Frances M Dupont et.al. Deciphering the complexities of the wheat flour proteome using quantitative twodimensional electrophoresis, three proteases and tandem mass spectrometry.
    The study of wheat genome to identify the majority of abundant flour proteins for a single wheat cultivar, relate them to individual gene sequences and estimate their relative levels.

    NON GLUTEN WHEAT PANEL
    SinaHuebener et. al. Specific Nongluten Proteins of Wheat are Novel Target Antigens in Celiac Disease Humoral Response.
    The study aims to investigate the level and molecular specificity of antibody response to wheat non gluten proteins in celiac disease. The results demonstrate that, in addition to the well-recognized immune reaction to gluten, celiac disease is associated with a robust humoral response directed at a specific subset of the no gluten proteins of wheat.

    TRANSGLUTAMINASE PANEL
    Timo Reunala, Teea T. Salmi and KaisaHervonen. Dermatitis Herpetiformis: Pathognomonic Transglutaminase IgA Deposits in the Skin and Excellent Prognosis on a Gluten-free Diet.
    The study shows the coeliac disease in the gut appears to be a result of the IgA Epidermal transglutaminase antibody complexes aggregated into DH skin.

    Hull CM, Liddle M, Hansen N, Meyer LJ, Schmidt L, Taylor T, Jaskowski TD, Hill HR, Zone JJ. Elevation of IgAanti-epidermal transglutaminase antibodies in dermatitis herpetiformis.
    The study to determine the association between Dermatitis herpetiformis with IgA antibodies against TG2 and TG3. The results indicates IgA antibodies to TG3 are elevated in patients with DH and adults with Celiac disease.

    Gadoth A, Nefussy B, Bleiberg M, Klein T, Artman I, Drory VE. Transglutaminase 6 Antibodies in the Serum of Patients with Amyotrophic Lateral Sclerosis.
    The Study to evaluate the prevalence of celiac disease-related antibodies and HLA antigen alleles, as well as TG6 antibodies, in patients with amyotrophic lateral sclerosis (ALS) and healthy individuals serving as controls to determine whether a neurologic presentation of a gluten-related disorder mimicking ALS might occur in some patients. The result indicates certain cases, an ALS syndrome might be associated with autoimmunity and gluten sensitivity and also study indicates gluten sensitivity is potentially treatable with strict gluten free diet.

    tTG/DGP Complex Panel
    Margherita Di Pisa et.al. Synthetic Peptides Reproducing Tissue TransglutaminaseGliadin Complex Neoepitopes as Probes for Antibody Detection in Celiac Disease Patients’ Sera.
    Sera from 48 CD patients were collected at the diagnosis before gluten-free diet (39 females, 9 males; age range 2.252 years). Two of 48 (4%) CD patients presented IgA deficiency. Analysis of patients’ subgroups established a possible clinical correlation not detected by established tests. These observations indicate that a neoepitope may be formed in CD patients’ sera under in vivo physiological conditions,by a covalent cross-link between tTG and deamidated gliadin peptides, and this neo-antigen may be specifically recognized by autoantibodies.

  • Shipping & Handling

    Vibrant Wellness Test Kits are Shipped in 3-5 business days and includes free return shipping instructions.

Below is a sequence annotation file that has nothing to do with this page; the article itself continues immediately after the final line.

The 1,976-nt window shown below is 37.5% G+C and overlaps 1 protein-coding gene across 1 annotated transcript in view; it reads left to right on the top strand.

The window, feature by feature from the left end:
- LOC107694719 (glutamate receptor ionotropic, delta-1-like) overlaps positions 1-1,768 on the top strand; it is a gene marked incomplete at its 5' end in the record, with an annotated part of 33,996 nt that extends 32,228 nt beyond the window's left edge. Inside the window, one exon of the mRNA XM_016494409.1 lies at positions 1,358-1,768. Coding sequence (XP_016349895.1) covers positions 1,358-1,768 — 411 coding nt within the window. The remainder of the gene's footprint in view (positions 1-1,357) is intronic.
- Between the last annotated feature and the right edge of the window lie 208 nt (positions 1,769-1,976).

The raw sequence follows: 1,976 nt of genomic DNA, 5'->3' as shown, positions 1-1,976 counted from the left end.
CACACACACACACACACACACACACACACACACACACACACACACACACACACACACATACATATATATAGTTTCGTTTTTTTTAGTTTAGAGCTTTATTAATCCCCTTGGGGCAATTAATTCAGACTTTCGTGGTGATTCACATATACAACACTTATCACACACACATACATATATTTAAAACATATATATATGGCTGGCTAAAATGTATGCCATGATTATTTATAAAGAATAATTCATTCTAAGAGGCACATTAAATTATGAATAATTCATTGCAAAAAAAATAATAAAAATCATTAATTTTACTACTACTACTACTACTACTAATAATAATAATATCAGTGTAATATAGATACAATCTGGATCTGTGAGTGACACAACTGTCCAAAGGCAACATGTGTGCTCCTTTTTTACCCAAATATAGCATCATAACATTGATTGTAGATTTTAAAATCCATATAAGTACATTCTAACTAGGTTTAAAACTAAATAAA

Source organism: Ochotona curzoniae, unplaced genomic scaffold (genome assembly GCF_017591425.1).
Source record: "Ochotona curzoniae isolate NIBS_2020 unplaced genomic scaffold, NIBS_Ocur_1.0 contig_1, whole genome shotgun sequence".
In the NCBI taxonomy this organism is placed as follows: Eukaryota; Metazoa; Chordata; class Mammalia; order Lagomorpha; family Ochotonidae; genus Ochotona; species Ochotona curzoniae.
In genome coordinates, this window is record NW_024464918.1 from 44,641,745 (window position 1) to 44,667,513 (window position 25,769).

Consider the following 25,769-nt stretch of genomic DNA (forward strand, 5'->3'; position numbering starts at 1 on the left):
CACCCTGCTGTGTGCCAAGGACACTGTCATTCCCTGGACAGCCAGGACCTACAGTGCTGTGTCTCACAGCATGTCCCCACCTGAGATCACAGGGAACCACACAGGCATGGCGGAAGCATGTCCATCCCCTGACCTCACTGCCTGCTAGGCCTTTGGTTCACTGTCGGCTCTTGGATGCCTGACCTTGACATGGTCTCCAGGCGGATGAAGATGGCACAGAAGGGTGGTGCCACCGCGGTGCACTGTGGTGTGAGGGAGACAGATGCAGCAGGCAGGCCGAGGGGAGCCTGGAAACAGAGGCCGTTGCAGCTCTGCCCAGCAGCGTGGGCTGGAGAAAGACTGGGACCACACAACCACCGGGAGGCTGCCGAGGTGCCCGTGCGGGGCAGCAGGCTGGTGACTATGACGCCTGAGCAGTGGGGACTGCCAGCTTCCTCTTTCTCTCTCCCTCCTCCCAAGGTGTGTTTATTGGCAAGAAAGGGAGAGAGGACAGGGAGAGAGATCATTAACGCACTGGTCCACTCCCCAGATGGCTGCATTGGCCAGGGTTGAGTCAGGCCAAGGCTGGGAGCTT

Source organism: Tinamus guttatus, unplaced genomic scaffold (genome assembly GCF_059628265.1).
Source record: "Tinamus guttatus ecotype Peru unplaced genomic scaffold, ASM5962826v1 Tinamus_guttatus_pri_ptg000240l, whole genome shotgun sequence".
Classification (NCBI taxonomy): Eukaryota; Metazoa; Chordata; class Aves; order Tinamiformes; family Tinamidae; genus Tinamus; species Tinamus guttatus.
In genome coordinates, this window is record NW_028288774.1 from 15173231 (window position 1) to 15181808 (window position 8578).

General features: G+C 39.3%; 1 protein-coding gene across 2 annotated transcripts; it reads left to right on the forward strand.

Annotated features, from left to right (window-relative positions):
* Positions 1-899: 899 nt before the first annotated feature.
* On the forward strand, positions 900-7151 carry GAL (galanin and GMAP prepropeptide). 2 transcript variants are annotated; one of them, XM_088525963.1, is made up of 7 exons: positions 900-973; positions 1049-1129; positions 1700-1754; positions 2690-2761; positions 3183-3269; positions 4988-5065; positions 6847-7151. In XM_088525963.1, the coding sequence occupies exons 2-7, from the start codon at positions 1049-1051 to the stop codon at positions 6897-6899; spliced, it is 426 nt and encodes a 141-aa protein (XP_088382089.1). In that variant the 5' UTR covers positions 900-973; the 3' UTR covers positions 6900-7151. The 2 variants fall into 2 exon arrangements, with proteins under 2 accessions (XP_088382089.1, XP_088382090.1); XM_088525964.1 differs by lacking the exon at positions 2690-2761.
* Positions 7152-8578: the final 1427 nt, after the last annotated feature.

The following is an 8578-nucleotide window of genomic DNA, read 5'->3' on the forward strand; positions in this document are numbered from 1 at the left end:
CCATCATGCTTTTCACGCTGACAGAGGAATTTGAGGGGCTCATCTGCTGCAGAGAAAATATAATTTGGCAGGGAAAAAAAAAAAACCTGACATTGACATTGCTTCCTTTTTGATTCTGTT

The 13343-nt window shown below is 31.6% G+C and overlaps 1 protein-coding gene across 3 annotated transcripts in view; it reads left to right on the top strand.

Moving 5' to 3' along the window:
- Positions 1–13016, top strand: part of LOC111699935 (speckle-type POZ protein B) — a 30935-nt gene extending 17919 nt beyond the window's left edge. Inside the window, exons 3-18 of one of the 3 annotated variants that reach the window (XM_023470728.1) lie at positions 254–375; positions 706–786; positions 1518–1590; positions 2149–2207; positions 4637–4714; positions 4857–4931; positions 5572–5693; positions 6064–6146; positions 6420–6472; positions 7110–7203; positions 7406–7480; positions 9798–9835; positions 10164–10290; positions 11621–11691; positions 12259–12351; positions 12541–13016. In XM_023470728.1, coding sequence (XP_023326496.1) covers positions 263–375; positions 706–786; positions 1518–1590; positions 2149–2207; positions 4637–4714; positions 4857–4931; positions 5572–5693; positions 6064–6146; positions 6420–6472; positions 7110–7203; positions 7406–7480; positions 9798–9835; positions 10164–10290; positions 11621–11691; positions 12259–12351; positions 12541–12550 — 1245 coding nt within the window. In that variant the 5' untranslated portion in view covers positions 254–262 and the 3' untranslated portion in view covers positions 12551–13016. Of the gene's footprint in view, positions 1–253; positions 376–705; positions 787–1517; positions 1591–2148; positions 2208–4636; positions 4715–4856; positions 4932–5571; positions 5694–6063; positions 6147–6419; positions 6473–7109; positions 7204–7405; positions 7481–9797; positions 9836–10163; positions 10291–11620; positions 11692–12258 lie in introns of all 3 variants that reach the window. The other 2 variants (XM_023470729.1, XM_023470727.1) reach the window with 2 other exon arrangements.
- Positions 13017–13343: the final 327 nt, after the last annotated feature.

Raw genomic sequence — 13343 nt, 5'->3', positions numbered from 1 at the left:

• HIPPA Compliance Agreement

    All of your personal information, including the results of your report are processed through Verified HIPPA complient software provided by Vibrant America. 

     

    As a service provider, IMBTherapies does not maintian owndership of any personal medical records provided to our clients on any company computers or devices.

     

    You will always have the ability to sign in to a client portal and view your reports, or request a copy of your report be sent to you by contacting IMBTherapies.com be sent to you in the case that you loose any of your documents.   

  • Regulatory Statement

    Vibrant testing does not demonstrate absolute positive and negative predictive values for any disease state or condition. Its clinical utility has not been fully established. Vibrant validates the accuracy and precision of the testing but not of its clinical or diagnostic value. So these tests are for wellness and informational purpose only. Vibrant is actively doing clinical research on these samples, de-identified from patients under an IRB and will make research publications towards the same as and when the clinical utility is well established. These tests have been laboratory developed and their performance characteristics determined by Vibrant America LLC, a CLIA-certified laboratory performing the test CLIA#:05D2078809. The test has not been cleared or approved by the U.S. Food and Drug Administration (FDA). Although FDA does not currently clear or approve laboratory-developed tests in the U.S., certification of the laboratory is required under CLIA to ensure the quality and validity of the tests. The general wellness test intended uses relate to sustaining or offering general improvement to functions associated with a general state of health while making reference to diseases or conditions. Content provided for informational purposes only and should not be construed as medical advice. Content provided to help you make a healthy lifestyle, dietary, and treatment choices in consultation with your healthcare provider. It is intended to be used as a tool to encourage a general state of health and well-being. Please consult with your healthcare practitioner for diagnosis and treatment considerations. The Vibrant Wellness platform provides tools for you to track and analyze your general wellness profile.